NYC radio covers outlying surrounding counties in Staten Island and Manhattan, New Jersey, Long Island, Rockland/Westchester where non-Hispanic whites maintain a majority. The areas where the population is more equalized or minority status for non-Hispanic whites is in Brooklyn/Queens around about 32-34% and the Bronx 14%.
Having been involved in NY radio for a long time, including programming and management (including getting a signed option for WTFM in 1978), I know the extent of the market. The counties and boroughs are Fairfield, CT (partial county), Bergen, NJ, Essex, NJ, Hudson, NJ, Middlesex, NJ, Monmouth, NJ, Morris, NJ, Passaic, NJ, Somerset, NJ, Union, NJ, Bronx, NY, Kings, NY, Nassau, NY, New York, NY, Putnam, NY, Queens, NY, Richmond, NY, Rockland, NY, Suffolk, NY, Westchester, NY
Ratings are total market, although you can split them out any way you want. But overall, the market is about 57% non-Hispanic White, 10% Asian, 22% Hispanic, and 18% Black. For most ad buys, it really does not matter where the populations are located.
To stereotype and claim that all non-Hispanic whites or other groups do not listen to rock or alternative is ridiculous.
I did not say that. I said that no individual
has a right to expect his personal variety or blend of rock on the radio. Or of any other genre for that matter. And I briefly explained that missing formats are missing for a reason: they don't appear to be economically viable.
You have people that have been here for generations and not everyone in these groups has migrated recently thus only listens to Spanish language, Latino or Rythmic format. Now add back a percentage of these groups and you still have a significant majority for the rock or alternative formats.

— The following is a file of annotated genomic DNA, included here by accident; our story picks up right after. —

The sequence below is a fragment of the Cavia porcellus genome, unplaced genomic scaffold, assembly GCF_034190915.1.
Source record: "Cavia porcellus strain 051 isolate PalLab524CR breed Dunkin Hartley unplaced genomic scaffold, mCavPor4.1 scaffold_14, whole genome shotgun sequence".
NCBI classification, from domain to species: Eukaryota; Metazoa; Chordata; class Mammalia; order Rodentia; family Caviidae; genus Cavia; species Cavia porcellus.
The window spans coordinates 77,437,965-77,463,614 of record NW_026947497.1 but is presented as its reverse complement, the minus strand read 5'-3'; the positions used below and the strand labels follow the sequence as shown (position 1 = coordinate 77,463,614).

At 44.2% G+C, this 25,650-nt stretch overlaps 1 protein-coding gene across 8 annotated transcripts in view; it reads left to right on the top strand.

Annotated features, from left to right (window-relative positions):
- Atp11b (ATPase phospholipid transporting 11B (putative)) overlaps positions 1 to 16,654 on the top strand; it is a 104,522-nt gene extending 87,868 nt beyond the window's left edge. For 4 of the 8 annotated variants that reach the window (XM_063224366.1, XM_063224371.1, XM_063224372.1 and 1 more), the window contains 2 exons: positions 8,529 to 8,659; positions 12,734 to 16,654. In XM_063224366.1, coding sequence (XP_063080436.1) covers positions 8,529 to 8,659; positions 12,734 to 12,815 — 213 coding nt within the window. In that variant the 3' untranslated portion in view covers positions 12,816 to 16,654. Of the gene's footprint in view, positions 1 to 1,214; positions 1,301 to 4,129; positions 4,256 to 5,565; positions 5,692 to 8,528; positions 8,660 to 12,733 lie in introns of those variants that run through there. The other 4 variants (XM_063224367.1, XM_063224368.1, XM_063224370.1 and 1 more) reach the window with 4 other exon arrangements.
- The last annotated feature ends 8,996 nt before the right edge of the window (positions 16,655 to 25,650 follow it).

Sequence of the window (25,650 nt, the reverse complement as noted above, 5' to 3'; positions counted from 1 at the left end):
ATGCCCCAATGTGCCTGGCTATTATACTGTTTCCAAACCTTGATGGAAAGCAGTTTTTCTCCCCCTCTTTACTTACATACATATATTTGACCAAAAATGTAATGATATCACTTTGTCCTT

Majority? For rock? No way. In most markets, the sum of all rock formats nowhere near approaches a majority. Rock is increasingly a niche music form, as the decennial Coleman studies of the youth market show. Each decade, young people have less and less interest in rock, and seem to be drawn to more pop and rhythmic forms. It's evident when you look at the 12-17 and 18-24 ratings... where are the rock stations?
Just look at the ratings for Q104.3 with a 4.5 share in October and WRXP had a 3.6 share in making them the sixth largest station in the 18-49 group.
I read that Q had a 5.0 in 18-49 in October and it was indeed 6th, and 95% of AQH listening was not to them. Add in a couple of percent for WRXP and a few tenths of a percent for other rock-driven stations at the bottom of the list and you find that rock is a minority position in 18-49. In fact, with the top 5 representing adult pop (WLTW and WWFS), CHR (WHTZ) and rhythmic (WQHT and WKTU) and none of them leaning at all rock, you have 33% of the market listening to 5 stations that are not rock at all. To round out the top 10, you have another CHR, sports, news and another pop driven AC station...
If we go by your post about demographics then this should never have happened. The only reason WRXP does not exist is because Emmis needed the cash and sold it.
It's not demographics that determines the appeal of rock, it's psychographics and lifesyle. While we know that certain ethnic groups under-index on rock, this is mostly about the appeal of rock in general vs. pop, AC, rhythmic and, of course, ethnic specific formats.
To take it a step further, if you look at the FM formats the majority seem to be geared towards women regardless of race.
WCBS? WFAN? WINS? WABC? In fact, save for the AC's, most stations in NYC get more male listening than female because in the PPM there is 15% to 20% more male listening than female listening... and everyone in station management knows this and realizes most formats have to have significant male appeal.
So maybe the OP who says he is a white 30 year old male is in fact under-represented.
Not likely. Or a format search would have uncovered an option.